Mayor Villaraigosa led off the speaking. He said the right things for a mayor of a large city, and said them well. He ended with a plea that parents teach the values we share as Americans with their children. It was not a point that could have been predicted in a political address, which made it more effective and more moving.

Rabbi Marvin Hier was a show-stopper. He began by retelling the story of Shimmy Biegeleisen, hy”d, how he said goodbye to his wife, committed the care of his wife and children to a friend, and continued through the guidance of his rov with the recitation of viduy and Tehilim before the building collapsed. He told other stories of other heroes. He then broke all the rules of political correctness by insisting that we not only remember those who died, but the murderers as well. He observed that America had lived through wars before, but they had ended after some years. The war that began on 9-11, he warned, would go on for generations. It was with a culture that celebrated death over life, and ran counter to everything that America stood for.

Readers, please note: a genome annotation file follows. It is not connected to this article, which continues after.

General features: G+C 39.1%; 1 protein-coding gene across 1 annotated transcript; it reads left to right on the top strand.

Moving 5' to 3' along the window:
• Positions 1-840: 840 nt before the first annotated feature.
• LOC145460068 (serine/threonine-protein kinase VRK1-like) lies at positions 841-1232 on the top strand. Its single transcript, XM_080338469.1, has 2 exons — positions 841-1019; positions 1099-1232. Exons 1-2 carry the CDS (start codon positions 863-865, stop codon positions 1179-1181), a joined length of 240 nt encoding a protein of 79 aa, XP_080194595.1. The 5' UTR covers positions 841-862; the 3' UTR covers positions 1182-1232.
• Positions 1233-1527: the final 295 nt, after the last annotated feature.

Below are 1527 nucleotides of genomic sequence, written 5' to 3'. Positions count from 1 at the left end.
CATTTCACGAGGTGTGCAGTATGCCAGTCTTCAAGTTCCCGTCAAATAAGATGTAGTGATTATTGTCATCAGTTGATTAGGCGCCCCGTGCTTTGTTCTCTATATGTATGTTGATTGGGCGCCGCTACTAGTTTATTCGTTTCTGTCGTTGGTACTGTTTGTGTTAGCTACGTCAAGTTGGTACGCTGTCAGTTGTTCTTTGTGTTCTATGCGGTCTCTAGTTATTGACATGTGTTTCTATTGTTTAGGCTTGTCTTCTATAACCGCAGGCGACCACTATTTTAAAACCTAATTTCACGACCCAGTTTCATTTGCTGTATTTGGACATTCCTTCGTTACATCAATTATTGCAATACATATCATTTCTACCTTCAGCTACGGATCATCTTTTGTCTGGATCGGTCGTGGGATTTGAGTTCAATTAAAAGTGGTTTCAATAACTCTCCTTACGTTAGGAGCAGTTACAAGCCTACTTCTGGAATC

Local politicians were called up, to begin the process of reading off the names of the nearly three thousand who perished in the Twin Towers. They were followed by consular officials, who did the same. They included Argentina, Armenia, Australia, Croatia, the Czech Republic, England, France, Germany, Hungary, Israel, Pakistan (!!!), Poland and Switzerland.

How long does it take to read the names of three thousand people? Hours. The process would continue much of the day, as the public was given its chance to remember, to honor the dead, and to do something cathartic.

For me, catharsis was walking outside where three thousand yahrzeit candles waited, along with lists, bearing stickers with the names of all the victims. I headed to the end of the alphabet, and lit the candle for Avraham Zelmanowitz, hy”d, who would not leave his quadriplegic African-American friend and coworker, and perished with him, along with a FDNY firefighter who reached them and tried rescuing both. His kiddush Hashem still resounds around the world.